Rebecca Yarbrough — January 30th, 2018
We at Virgil Security are pretty hardcore privacy geeks. So when we meet teams like the Hushed crew who are just as focused on protecting the privacy of people around the world, we get pretty excited to work together.
Hushed provides private, temporary numbers and anonymous user-to-user messaging. They have been around for 5 years and have over 6 million downloads in 70+ countries.
Learn how they implemented Virgil’s end-to-end encryption SDK below.
From the Hushed team:
This technical post walks you through our key decisions and learnings in our end-to-end encryption implementation journey. We feel that if we had a similar post to read at the time, it would have saved us time and a couple of gotchas, so in an effort to make your journey smoother, we’re sharing our learnings.
At Hushed, we believe in the right of a person to be private and, to a large degree, anonymous as well. This core belief is deeply wired into all essential parts of our app; we don’t require the user to sign up with a valid email address or phone number to verify their identity. We do not keep or share any information other than what is necessary for the app to function, i.e. you can re-download your SMS messages and call history but when you delete it, we delete the information from our servers as well.
In that spirit we wanted to offer a messaging feature that was anonymous to the degree a user chooses to be and offers strong guarantees about the privacy of their messages as well.
Among the requirements for our messenger were the following:
We evaluated a number of different open-source and proprietary projects in our search for a platform and technology that enables us to achieve all these requirements. A preference was given to open-source projects that had been rigorously tested.
One of the obvious choices is libSignal by Open Whisper Systems which has strong end-to-end encryption and forward secrecy. However, their open-source license was incompatible with our business requirements and we found their closed-source licensing and review process to be cumbersome, slow and unsupportive of moving our goals forward in a reasonable time-frame.
Virgil Security offered us the right mix of privacy, security, and expertise for our messaging product. Their licenses and pricing worked for our use-case, and they gave us plenty of developer support to ensure a high-quality product.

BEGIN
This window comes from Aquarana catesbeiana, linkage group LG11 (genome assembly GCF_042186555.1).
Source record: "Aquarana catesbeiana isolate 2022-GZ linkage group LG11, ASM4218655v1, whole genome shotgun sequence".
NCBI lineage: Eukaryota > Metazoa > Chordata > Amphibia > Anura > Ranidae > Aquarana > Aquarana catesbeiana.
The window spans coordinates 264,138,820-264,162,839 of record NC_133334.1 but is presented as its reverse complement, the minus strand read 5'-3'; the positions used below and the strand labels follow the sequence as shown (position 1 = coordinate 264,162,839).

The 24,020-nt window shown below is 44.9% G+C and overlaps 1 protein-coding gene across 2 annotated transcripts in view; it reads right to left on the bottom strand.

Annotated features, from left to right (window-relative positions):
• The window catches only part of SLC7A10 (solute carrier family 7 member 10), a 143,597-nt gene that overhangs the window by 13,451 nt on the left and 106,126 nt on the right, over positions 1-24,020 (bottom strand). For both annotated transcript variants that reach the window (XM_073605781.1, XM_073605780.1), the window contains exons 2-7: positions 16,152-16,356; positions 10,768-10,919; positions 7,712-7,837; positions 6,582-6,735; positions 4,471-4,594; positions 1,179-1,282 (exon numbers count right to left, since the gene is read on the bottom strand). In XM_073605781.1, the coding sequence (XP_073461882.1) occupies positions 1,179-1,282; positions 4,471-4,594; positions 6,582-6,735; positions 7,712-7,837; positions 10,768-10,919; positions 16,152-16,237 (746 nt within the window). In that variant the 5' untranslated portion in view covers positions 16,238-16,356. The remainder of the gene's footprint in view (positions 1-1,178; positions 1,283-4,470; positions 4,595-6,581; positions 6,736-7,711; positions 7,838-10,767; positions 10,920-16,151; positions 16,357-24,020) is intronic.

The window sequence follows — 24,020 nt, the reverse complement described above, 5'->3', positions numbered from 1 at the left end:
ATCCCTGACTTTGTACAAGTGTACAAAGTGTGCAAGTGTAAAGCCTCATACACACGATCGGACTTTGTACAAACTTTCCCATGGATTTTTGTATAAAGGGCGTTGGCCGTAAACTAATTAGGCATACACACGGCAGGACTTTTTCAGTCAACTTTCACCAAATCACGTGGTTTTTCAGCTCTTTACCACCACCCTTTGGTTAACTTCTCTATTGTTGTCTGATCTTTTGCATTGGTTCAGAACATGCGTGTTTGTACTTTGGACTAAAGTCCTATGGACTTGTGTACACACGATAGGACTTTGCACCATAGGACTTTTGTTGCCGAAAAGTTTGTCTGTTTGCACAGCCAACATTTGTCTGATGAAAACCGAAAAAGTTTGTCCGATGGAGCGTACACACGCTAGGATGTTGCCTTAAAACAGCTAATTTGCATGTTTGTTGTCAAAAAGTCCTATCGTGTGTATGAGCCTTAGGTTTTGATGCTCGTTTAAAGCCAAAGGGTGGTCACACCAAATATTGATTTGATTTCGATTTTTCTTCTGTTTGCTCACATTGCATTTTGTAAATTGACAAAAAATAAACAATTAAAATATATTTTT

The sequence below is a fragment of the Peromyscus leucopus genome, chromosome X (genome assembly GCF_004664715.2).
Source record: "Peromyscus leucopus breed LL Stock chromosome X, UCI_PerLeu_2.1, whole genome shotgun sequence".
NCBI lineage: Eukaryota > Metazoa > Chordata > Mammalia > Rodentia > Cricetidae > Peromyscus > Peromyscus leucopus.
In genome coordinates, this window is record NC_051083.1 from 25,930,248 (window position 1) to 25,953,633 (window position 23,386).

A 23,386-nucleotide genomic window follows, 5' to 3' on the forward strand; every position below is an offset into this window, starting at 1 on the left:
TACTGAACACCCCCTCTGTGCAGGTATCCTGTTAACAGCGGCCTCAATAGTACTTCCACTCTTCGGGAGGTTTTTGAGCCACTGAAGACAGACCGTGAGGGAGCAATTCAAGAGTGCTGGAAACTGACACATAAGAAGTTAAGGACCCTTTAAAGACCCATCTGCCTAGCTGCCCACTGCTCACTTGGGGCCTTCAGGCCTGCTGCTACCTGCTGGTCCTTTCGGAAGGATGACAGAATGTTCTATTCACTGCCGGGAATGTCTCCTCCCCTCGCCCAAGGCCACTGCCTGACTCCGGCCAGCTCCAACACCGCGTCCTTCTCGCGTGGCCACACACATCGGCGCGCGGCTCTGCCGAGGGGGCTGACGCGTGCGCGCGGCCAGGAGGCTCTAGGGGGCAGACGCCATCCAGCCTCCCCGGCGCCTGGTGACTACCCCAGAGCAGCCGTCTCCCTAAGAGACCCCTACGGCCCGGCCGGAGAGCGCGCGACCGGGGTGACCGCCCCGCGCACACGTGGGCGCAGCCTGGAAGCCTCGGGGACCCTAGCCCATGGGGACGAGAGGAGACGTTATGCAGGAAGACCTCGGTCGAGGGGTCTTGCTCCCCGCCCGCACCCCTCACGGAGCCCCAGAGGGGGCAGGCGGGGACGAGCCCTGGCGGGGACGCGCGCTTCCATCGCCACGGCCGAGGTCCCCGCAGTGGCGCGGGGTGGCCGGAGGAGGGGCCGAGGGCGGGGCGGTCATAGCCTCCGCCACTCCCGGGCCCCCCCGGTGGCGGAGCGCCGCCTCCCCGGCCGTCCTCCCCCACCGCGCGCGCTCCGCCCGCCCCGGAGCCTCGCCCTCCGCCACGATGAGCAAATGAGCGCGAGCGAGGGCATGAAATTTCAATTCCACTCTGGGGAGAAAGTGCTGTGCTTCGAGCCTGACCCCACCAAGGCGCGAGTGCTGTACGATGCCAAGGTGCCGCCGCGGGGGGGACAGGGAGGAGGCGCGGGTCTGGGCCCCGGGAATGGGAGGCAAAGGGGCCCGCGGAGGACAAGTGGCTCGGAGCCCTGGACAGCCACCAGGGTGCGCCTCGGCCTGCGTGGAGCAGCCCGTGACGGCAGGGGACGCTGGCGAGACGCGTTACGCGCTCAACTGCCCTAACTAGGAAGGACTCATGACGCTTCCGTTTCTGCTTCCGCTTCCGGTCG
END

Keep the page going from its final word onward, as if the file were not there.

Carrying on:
Hushed uses secure Websockets (WSS) with JSON web-token-based authentication (JWT) and push notifications to deliver messages to the mobile clients. We use WSS when either one or both parties are actively engaged in a conversation and push notifications to notify a user of new messages when they are offline.
One of the benefits of using WSS is that it allows Hushed to support “is typing” and “has read” style interaction patterns. These messages are relayed as transient messages via WSS only to online devices.
When a user sends messages to another user we have to set up or reestablish an encrypted session between the devices of both users (note that this is not the same as verifying the other user’s identity). The diagrams below illustrate that workflow from both the sending and the receiving side.
The “Get keys for recipient from the server” is actually a two step process. First, it grabs the Virgil registration ID for the recipient from our server. The client then requests the registration information (the public keys required to establish a secure connection) from Virgil’s servers using the retrieved ID.
Since private keys are not shared, we needed to handle tying a specific Virgil registration to a preferred device (and then the preferred device to the account) within our database. This was a trade-off of allowing a user to only have a single device capable of decrypting a message (security), and dropping multi-device support (for now at least).
A key benefit to inserting ourselves in the registration process means that we also get the chance to broadcast to users when a participant in one of their conversations has changed registration information (changed devices, re-installed, etc.) and a simple message is shown. For the security conscious this means that they can check that their session is still secure via a readable key.
End-to-end encrypted group messaging is an interesting topic with a couple of approaches that can be used.
We decided to use server-side fan-out as this simplified the message sending process from a technical perspective. Some consideration needed to be put into how you maintain forward secrecy which just involves rotating the sender keys periodically and on certain events (i.e. when a member joins or leaves a group) so that messages not intended for a recipient can’t be decrypted.
As you can see in our group message sending flow, it very closely mirrors the one-to-one messaging flow and leverages it to maintain our goals of forward secrecy and end-to-end encryption.
Work in Progress…
The above gives you insight into some of the core motivations and decision behind our implementation of end-to-end encrypted messaging.
While we are happy with the current platform there are still a couple of areas that at the time of writing of this post were still open areas for improvement in later versions:
But hey, we keep our roadmap in a bottomless jar, so there’s always room for delivering new capabilities for our users as well.